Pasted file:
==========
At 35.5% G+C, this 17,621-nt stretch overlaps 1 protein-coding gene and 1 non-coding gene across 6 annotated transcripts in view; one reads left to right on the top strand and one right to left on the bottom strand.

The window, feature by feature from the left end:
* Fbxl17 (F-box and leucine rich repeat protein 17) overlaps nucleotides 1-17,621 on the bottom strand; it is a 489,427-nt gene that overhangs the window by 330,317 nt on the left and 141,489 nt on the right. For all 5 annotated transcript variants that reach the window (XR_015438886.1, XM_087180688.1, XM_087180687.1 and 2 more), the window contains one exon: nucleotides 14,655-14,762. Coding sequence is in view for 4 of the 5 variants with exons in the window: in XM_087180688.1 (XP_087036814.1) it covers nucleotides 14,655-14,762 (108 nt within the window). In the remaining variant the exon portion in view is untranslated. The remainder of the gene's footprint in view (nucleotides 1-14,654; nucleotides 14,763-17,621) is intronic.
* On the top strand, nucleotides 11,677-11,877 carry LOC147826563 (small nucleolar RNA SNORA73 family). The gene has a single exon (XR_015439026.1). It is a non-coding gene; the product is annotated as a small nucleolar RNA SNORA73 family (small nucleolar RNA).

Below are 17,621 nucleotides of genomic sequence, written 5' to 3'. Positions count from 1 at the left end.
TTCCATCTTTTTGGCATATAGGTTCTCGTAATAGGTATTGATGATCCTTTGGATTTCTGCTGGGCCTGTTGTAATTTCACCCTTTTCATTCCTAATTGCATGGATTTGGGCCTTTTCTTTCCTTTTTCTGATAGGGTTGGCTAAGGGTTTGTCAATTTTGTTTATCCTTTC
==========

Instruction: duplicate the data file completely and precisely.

At 35.5% G+C, this 17,621-nt stretch overlaps 1 protein-coding gene and 1 non-coding gene across 6 annotated transcripts in view; one reads left to right on the top strand and one right to left on the bottom strand.

The window, feature by feature from the left end:
* Fbxl17 (F-box and leucine rich repeat protein 17) overlaps nucleotides 1-17,621 on the bottom strand; it is a 489,427-nt gene that overhangs the window by 330,317 nt on the left and 141,489 nt on the right. For all 5 annotated transcript variants that reach the window (XR_015438886.1, XM_087180688.1, XM_087180687.1 and 2 more), the window contains one exon: nucleotides 14,655-14,762. Coding sequence is in view for 4 of the 5 variants with exons in the window: in XM_087180688.1 (XP_087036814.1) it covers nucleotides 14,655-14,762 (108 nt within the window). In the remaining variant the exon portion in view is untranslated. The remainder of the gene's footprint in view (nucleotides 1-14,654; nucleotides 14,763-17,621) is intronic.
* On the top strand, nucleotides 11,677-11,877 carry LOC147826563 (small nucleolar RNA SNORA73 family). The gene has a single exon (XR_015439026.1). It is a non-coding gene; the product is annotated as a small nucleolar RNA SNORA73 family (small nucleolar RNA).

Below are 17,621 nucleotides of genomic sequence, written 5' to 3'. Positions count from 1 at the left end.
TTCCATCTTTTTGGCATATAGGTTCTCGTAATAGGTATTGATGATCCTTTGGATTTCTGCTGGGCCTGTTGTAATTTCACCCTTTTCATTCCTAATTGCATGGATTTGGGCCTTTTCTTTCCTTTTTCTGATAGGGTTGGCTAAGGGTTTGTCAATTTTGTTTATCCTTTC